When the book shifts to dusty rose pink pages with red ink print, this aesthetic clue tells us that we are shifting gears–the visual equivalent of “now for something completely different.”  Despite this signal and pleasing color combination (and not the only case in the book where color is used to indicate a transition in direction), I must say that the red print on pink paper is extraordinarily difficult to read, even in the best of lighting situations.


Judith Clark chooses “28 Aspects” of the exhibition on which to focus her attention, whether it is the multiple meanings of a styling prop (#6, “Wigs”; #15, “The Mannequins–Gestures”; “Peach Mirror”), the employment of certain kinds of materials (#14, “Gauze–Blurring”; #10, “Perspex”), future exhibitions inspired by the methods or motivations of Beaton’s Anthology (#4, “Environments, 1996”; #24, “After Beaton, Jones”), a design or museological strategy (#13, “Rotations”; #1, “Finding Space”), or exhibition images that elucidate Anthology catalog entries (#7, “Painted Backdrops: Dali, Bosch and Lepape”), to name a few.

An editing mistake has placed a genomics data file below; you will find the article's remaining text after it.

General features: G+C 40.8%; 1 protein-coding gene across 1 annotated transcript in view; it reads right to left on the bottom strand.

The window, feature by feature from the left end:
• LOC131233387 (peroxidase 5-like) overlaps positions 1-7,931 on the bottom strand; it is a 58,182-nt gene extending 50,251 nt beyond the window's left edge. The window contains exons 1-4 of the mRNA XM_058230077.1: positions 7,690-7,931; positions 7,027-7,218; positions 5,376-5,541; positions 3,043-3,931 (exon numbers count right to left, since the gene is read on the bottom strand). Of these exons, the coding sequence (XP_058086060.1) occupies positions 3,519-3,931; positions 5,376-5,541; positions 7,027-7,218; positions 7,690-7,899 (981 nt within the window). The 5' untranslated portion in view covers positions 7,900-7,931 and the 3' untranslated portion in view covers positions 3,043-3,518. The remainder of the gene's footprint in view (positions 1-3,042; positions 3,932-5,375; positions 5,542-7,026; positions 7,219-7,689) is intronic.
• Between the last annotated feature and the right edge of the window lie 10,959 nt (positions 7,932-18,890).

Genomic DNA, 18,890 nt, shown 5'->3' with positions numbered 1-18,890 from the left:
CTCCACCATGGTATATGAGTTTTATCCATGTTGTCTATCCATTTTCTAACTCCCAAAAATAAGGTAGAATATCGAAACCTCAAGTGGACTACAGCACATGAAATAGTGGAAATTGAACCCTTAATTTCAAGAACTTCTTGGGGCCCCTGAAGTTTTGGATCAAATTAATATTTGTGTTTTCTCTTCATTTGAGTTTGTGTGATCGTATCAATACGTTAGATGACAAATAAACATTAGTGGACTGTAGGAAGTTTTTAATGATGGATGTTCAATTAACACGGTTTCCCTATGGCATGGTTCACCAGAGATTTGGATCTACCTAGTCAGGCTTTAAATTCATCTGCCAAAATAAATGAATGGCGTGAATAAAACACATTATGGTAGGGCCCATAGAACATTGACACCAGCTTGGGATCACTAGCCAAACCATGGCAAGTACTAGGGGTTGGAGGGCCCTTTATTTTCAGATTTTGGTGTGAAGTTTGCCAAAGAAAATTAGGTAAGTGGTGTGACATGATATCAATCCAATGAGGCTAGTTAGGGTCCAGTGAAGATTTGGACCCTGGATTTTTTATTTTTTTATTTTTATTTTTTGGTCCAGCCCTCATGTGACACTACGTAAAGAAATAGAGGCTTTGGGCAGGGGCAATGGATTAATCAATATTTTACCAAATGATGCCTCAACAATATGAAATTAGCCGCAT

Clark weaves a web of connections between the exhibition and its designers, collaborators, and overall aims to other exhibitions, designers, imagery, museum practice and display approaches past and present.  For example, she considers how contemporaries such as Anna Piaggi and vintage dealer Vern Lambert affected Anthology and Beaton’s vision (#23, “Italian Vogue”) and how future designers like Gianfranco Ferre followed threads considered by Anthology and engaged fashion past and present simultaneously (#4, “Environments, 1996”). In the majority cases the visual and textual evidence for her time and space traveling is intriguing and compelling.  She uses Anthology to “talk about other things” (her quote referenced above) and raises some interesting questions, such as, “If the object (dress) is already defined by its commercial production and established means of dissemination, does it mean that the exhibition can only be an extension of this, or can it be a critique of it too?” (p. 151).